“Yes,” I said. My weight shifted from one heel to the other. “I feel like you don’t trust me yet.”
“No. I trust you. I have no reason not to trust you,” he said.
I nodded and he nodded and we looked at each other, smiling. When Big Brother smiles, you smile too, like a game of telephone, passing the message on. It’s charisma and it’s indefinable.
Big Brother and I are still figuring each other out. We’re figuring out the trust thing, and the loyalty thing. We’re building it. Because you can’t just say “trust me,” and believe everything will work out. That’s a movie ending, not a business decision. Trust has to be earned. Loyalty has to be created.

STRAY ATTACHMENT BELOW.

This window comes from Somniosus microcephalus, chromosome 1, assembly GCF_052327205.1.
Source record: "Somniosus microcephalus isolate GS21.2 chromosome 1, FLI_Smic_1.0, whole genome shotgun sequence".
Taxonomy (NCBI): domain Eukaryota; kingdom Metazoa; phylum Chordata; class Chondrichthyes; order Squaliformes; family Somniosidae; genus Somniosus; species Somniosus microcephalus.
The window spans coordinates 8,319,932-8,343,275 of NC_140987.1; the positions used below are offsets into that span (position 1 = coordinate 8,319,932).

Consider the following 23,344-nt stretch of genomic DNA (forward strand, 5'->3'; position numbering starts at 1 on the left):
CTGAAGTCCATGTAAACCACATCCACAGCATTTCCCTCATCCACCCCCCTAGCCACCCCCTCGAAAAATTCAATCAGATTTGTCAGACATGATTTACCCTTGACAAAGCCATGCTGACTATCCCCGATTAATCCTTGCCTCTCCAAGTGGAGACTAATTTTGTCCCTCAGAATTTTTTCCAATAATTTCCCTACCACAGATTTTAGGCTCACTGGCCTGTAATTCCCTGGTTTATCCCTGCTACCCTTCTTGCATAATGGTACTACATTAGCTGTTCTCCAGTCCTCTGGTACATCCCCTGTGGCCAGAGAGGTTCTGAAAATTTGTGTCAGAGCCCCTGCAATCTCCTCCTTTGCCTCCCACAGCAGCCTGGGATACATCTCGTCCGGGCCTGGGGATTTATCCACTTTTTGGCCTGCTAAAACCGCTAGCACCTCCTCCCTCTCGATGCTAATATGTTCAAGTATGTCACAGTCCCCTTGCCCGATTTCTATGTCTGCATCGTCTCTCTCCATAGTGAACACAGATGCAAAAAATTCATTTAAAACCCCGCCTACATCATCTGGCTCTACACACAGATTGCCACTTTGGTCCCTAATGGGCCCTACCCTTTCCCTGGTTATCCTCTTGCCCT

Big Brother knows this. He doesn’t use his success to shepherd me into trusting him. He expects that I’ll earn his trust and he’ll earn mine.
Trust and loyalty are big deals when you’re in a position of leadership, because everyone wants to be your friend for specific reasons. And everyone else doesn’t like you, for much of the same reasons.
“Don’t take it personally,” Big Brother told me as we sat across from each other after work. A glass of water sat in rings of sweat in front of me.
“Okay,” I said, running my fingertips along the table and through the water. I was thinking about the meeting I had in an hour, because after work is never really after work anymore.
“No. Look at me in the eyes,” he said. I looked up, amused. He was not amused. “Do you understand, truly? Don’t take it personally.”
“Okay,” I said. I nodded, looking directly at him, holding his gaze until he was nodding back, satisfied that I understood.